The other day I was asked to share three aspects of my life that I think contribute to my overall personality. So, after taking a quick inventory of my noggin, I came up with three distinct, pretty odd-ball qualities:
- I’m a hard-core equality lovin’, female powered feminist (obvi)
- I’ll eat anything if it’s smothered in at least one layer of cheese
- If I had to model my life after any hit television sit-com, you can bet your bottom-dollar that it would be “I love Lucy” because well… I really love Lucy.
If you haven’t already noticed by my not so cleverly phrased blogger handle, (lucilleontheball) Lucille Ball is one of my all-time favorite feminist icons. She was a voice of reassurance for all women during the “Second Wave” of feminism and she literally broke down barriers for all women in the entertainment industry. So today, instead of going over some of the current inequality issues that make my feminist spirit all fired up, of which there are plenty, I’ve decided to give an explanation of why I love this red-headed comedic genius.
Perhaps one of the most important things to recognize about Lucille’s unique brand of feminism during the second wave is the fact that she was not upfront about her feminist ideals. I mean take one look at the television show I love Lucy and it’s clear that gender roles are still heavily enforced: the husband is the main breadwinner/authoritative figure, and the wife is merely responsible for cooking, cleaning, and pleasing her man. However, Lucy presents a rich subtext of resistance to these patriarchal standards. Take for instance season 1, episode 8 (I really love this show). In this episode titled “Men are messy” Lucy grows tired of her husband Ricky’s sloppiness and decides that she’s done with being the typical housewife. She literally splits the apartment in. half. and tells her husband that he can be responsible for cleaning up his OWN messes (*snap*). Lucy may not always get what she wants in married life, which she recognizes is a social injustice for all woman, but she’ll be damned if she doesn’t do everything in her power to get what she deserves.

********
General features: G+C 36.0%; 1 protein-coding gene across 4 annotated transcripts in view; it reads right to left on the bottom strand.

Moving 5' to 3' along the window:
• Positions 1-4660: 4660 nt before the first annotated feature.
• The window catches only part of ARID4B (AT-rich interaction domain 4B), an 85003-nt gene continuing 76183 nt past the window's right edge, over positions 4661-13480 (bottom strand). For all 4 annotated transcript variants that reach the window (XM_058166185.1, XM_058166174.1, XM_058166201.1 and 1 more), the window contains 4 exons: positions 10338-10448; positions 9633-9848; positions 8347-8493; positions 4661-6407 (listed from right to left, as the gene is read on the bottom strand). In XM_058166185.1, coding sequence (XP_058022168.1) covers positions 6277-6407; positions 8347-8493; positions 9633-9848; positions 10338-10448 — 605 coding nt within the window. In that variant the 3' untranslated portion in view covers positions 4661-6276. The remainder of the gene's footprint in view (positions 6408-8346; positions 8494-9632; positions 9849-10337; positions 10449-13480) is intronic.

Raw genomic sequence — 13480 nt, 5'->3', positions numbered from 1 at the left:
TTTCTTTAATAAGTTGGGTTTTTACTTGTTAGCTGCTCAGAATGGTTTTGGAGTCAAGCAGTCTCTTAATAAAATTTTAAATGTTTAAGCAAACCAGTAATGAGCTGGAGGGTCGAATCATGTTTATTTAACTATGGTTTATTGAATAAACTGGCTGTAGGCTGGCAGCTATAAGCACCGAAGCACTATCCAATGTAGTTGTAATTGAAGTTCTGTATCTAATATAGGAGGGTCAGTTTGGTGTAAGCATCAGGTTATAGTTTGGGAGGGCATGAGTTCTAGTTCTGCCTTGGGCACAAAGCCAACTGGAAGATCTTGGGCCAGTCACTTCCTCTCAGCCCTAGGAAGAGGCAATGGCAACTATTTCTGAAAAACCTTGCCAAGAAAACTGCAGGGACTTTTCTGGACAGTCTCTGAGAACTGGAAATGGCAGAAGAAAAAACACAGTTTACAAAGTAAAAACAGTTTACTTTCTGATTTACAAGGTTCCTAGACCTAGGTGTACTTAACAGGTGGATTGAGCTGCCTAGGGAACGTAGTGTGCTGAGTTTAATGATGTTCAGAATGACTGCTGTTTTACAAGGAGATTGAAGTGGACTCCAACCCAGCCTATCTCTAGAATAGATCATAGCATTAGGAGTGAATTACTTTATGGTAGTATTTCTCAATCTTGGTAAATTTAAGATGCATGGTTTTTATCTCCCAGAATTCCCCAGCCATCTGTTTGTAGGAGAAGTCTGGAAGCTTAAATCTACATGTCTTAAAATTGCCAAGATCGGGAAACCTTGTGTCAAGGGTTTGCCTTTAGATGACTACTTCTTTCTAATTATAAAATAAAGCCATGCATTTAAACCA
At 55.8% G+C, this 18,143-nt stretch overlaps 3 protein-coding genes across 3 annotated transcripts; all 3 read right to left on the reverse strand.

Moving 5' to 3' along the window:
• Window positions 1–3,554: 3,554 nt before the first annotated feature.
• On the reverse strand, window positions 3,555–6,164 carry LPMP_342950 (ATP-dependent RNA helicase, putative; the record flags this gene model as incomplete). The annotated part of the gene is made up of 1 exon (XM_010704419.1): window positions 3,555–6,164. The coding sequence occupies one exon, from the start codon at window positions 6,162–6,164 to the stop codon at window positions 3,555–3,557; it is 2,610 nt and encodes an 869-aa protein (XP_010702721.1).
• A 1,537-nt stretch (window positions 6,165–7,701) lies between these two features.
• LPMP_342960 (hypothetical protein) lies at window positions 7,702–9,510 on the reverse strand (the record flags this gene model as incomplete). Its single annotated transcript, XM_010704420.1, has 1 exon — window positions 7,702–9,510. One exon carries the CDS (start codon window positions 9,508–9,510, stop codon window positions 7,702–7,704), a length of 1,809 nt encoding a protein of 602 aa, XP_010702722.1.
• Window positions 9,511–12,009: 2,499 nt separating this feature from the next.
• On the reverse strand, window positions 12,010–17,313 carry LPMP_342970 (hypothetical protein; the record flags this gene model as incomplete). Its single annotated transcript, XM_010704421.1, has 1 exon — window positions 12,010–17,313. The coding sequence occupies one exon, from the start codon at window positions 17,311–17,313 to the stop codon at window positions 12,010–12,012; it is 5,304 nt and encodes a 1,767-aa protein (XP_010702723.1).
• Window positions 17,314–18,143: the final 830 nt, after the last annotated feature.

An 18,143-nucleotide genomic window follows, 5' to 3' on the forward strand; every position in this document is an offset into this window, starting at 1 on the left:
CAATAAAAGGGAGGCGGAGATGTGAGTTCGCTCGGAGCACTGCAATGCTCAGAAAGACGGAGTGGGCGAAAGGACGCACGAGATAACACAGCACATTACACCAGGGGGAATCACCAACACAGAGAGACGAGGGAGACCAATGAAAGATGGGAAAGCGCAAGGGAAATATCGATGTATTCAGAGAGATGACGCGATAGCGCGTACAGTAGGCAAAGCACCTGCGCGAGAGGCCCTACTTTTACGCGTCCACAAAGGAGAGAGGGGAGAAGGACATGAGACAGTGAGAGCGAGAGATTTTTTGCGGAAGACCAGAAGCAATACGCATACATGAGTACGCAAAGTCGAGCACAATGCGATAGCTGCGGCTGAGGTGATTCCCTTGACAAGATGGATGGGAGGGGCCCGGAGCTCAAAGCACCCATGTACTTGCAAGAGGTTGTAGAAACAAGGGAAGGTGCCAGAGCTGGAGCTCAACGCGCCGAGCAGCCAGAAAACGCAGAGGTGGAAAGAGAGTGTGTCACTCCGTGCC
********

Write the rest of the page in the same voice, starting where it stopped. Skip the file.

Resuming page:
Okay, lets take a step out of I love Lucy, which I know is really hard, (especially if you’ve been binge watching… all day) and move on to real-life Lucille Ball. Real-life Lucille Ball was actually married to t.v. husband, Desi Arnaz. Say whaa? It’s true! While their marriage did not last forever, it was a pretty radical union for their time. Because Desi was of Cuban ethnicity, even CBS producers had a hard time swallowing the idea of a multiethnic couple airing on television. In fact, it wasn’t until Lucy threatened to leave the production team that CBS finally came around and agreed to have Desi play her husband on the show.
Breaking barriers for gender and ethnic minorities in television, eh Lucy? Not only did she prove, like a boss, that women could be the center of a television show without loosing viewers, she also proved that women could actually BE the boss- of a production company that is. After divorcing husband Desi Arnaz in 1960 Lucille actually bought him out of the show’s production company, Desilu, making her the first female head of a major production company. EVER. Love Star Trek or Mission Impossible? Well we have Lucille Ball to thank!
Gratitude for the multi-faceted accomplishments of Lucille Ball certainly does not go unnoticed in the entertainment industry. Tons of female comedians since Lucille like Carol Burnett, Tina Fey, and Amy Poehler, have raised their hats to the prolific comedic genius for giving women the chance to pave their way in the male-dominated industry. She was exactly what women on the fence about feminism during the second wave needed: “a powerful woman in Hollywood who could do anything she wanted… who responded to the women’s liberation movement with a voice and viewpoint that were unique, decidedly brave, and already liberated”source.
Every morning I wake up, take a gander at my Lucille Ball poster and think to myself “How many more episodes of I love Lucy can I watch today”. Okay that’s false. But I do carry her feminist spirit along with me wherever I go. Because, while I’d love to go around shouting feminist rhetoric in the face of “the man”, Lucille reminds me that sometimes our actions are what count the most. Actions, and a whole lotta laughs.